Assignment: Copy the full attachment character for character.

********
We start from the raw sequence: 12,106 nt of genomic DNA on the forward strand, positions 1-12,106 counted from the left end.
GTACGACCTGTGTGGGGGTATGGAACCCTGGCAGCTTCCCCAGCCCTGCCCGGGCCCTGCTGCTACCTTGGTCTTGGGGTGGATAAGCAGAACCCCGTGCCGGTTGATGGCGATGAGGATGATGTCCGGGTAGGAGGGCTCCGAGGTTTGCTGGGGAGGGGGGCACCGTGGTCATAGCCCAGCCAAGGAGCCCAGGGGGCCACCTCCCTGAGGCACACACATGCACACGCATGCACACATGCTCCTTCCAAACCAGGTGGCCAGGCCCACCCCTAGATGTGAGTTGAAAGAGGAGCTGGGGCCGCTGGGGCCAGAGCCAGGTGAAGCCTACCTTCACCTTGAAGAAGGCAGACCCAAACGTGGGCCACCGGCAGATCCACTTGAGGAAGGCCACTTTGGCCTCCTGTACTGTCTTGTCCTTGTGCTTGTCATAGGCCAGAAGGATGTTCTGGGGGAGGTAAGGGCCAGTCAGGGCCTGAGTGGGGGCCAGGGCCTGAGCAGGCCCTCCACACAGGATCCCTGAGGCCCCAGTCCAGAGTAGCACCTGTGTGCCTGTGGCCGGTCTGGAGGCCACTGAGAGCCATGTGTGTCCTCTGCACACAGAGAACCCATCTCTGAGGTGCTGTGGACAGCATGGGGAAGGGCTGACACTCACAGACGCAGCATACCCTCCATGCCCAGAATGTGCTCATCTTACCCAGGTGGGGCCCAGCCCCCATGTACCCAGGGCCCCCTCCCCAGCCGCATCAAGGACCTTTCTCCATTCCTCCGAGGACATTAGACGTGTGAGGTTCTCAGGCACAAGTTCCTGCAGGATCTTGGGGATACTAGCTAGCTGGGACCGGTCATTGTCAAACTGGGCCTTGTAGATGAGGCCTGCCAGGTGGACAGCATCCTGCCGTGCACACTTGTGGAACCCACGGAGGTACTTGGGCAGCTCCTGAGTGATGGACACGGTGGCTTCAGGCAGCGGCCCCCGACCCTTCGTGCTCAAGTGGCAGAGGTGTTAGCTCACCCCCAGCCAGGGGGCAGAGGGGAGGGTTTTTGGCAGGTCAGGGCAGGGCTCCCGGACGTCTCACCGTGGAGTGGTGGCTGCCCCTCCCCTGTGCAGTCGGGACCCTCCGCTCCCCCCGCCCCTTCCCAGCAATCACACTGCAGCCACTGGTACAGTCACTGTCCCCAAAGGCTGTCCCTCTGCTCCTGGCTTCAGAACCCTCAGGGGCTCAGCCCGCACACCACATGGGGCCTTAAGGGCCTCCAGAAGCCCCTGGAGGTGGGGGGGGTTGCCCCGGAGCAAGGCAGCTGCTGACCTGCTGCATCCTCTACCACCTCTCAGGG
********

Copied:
We start from the raw sequence: 12,106 nt of genomic DNA on the forward strand, positions 1-12,106 counted from the left end.
GTACGACCTGTGTGGGGGTATGGAACCCTGGCAGCTTCCCCAGCCCTGCCCGGGCCCTGCTGCTACCTTGGTCTTGGGGTGGATAAGCAGAACCCCGTGCCGGTTGATGGCGATGAGGATGATGTCCGGGTAGGAGGGCTCCGAGGTTTGCTGGGGAGGGGGGCACCGTGGTCATAGCCCAGCCAAGGAGCCCAGGGGGCCACCTCCCTGAGGCACACACATGCACACGCATGCACACATGCTCCTTCCAAACCAGGTGGCCAGGCCCACCCCTAGATGTGAGTTGAAAGAGGAGCTGGGGCCGCTGGGGCCAGAGCCAGGTGAAGCCTACCTTCACCTTGAAGAAGGCAGACCCAAACGTGGGCCACCGGCAGATCCACTTGAGGAAGGCCACTTTGGCCTCCTGTACTGTCTTGTCCTTGTGCTTGTCATAGGCCAGAAGGATGTTCTGGGGGAGGTAAGGGCCAGTCAGGGCCTGAGTGGGGGCCAGGGCCTGAGCAGGCCCTCCACACAGGATCCCTGAGGCCCCAGTCCAGAGTAGCACCTGTGTGCCTGTGGCCGGTCTGGAGGCCACTGAGAGCCATGTGTGTCCTCTGCACACAGAGAACCCATCTCTGAGGTGCTGTGGACAGCATGGGGAAGGGCTGACACTCACAGACGCAGCATACCCTCCATGCCCAGAATGTGCTCATCTTACCCAGGTGGGGCCCAGCCCCCATGTACCCAGGGCCCCCTCCCCAGCCGCATCAAGGACCTTTCTCCATTCCTCCGAGGACATTAGACGTGTGAGGTTCTCAGGCACAAGTTCCTGCAGGATCTTGGGGATACTAGCTAGCTGGGACCGGTCATTGTCAAACTGGGCCTTGTAGATGAGGCCTGCCAGGTGGACAGCATCCTGCCGTGCACACTTGTGGAACCCACGGAGGTACTTGGGCAGCTCCTGAGTGATGGACACGGTGGCTTCAGGCAGCGGCCCCCGACCCTTCGTGCTCAAGTGGCAGAGGTGTTAGCTCACCCCCAGCCAGGGGGCAGAGGGGAGGGTTTTTGGCAGGTCAGGGCAGGGCTCCCGGACGTCTCACCGTGGAGTGGTGGCTGCCCCTCCCCTGTGCAGTCGGGACCCTCCGCTCCCCCCGCCCCTTCCCAGCAATCACACTGCAGCCACTGGTACAGTCACTGTCCCCAAAGGCTGTCCCTCTGCTCCTGGCTTCAGAACCCTCAGGGGCTCAGCCCGCACACCACATGGGGCCTTAAGGGCCTCCAGAAGCCCCTGGAGGTGGGGGGGGTTGCCCCGGAGCAAGGCAGCTGCTGACCTGCTGCATCCTCTACCACCTCTCAGGG